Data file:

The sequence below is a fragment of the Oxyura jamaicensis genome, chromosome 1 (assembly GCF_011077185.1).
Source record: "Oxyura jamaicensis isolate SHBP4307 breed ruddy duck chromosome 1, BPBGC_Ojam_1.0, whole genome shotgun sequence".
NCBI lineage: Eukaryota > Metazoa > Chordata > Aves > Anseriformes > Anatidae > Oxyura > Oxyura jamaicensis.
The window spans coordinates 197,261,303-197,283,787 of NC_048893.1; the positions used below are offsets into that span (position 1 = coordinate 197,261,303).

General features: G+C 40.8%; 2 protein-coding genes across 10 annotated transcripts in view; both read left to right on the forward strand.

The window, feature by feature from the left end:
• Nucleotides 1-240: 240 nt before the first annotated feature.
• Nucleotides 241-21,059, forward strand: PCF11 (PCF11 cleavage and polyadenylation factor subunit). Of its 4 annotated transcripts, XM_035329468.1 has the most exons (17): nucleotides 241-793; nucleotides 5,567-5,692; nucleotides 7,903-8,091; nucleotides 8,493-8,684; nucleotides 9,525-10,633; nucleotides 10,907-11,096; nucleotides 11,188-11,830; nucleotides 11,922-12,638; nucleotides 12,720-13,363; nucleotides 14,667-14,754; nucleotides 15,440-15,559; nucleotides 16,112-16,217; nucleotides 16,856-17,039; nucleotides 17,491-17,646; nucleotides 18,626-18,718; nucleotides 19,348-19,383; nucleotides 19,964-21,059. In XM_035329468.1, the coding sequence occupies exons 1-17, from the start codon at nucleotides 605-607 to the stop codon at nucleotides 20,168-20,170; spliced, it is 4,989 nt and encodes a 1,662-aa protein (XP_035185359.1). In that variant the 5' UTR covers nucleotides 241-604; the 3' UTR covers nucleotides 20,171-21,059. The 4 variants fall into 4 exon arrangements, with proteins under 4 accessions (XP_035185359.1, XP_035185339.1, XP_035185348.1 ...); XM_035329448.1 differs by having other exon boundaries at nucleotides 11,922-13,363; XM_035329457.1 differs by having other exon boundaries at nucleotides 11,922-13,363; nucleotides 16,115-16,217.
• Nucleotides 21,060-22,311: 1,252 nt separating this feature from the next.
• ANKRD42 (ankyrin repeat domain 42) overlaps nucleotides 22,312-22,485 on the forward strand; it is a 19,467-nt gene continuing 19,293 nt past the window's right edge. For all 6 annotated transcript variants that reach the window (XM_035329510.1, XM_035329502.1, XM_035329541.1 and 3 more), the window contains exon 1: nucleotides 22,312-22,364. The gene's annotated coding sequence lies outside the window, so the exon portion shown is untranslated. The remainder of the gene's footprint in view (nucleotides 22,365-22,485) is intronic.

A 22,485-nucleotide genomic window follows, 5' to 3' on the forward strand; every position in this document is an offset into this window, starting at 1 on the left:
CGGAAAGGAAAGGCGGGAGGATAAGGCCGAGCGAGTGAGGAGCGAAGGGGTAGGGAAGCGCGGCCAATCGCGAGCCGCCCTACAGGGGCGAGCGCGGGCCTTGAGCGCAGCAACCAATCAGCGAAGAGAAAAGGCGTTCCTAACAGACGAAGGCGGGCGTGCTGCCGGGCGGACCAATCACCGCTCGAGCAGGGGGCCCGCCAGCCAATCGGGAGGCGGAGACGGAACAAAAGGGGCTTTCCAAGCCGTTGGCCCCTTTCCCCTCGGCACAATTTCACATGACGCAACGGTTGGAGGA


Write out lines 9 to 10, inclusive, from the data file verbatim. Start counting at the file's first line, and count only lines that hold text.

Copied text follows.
• Nucleotides 21,060-22,311: 1,252 nt separating this feature from the next.
• ANKRD42 (ankyrin repeat domain 42) overlaps nucleotides 22,312-22,485 on the forward strand; it is a 19,467-nt gene continuing 19,293 nt past the window's right edge. For all 6 annotated transcript variants that reach the window (XM_035329510.1, XM_035329502.1, XM_035329541.1 and 3 more), the window contains exon 1: nucleotides 22,312-22,364. The gene's annotated coding sequence lies outside the window, so the exon portion shown is untranslated. The remainder of the gene's footprint in view (nucleotides 22,365-22,485) is intronic.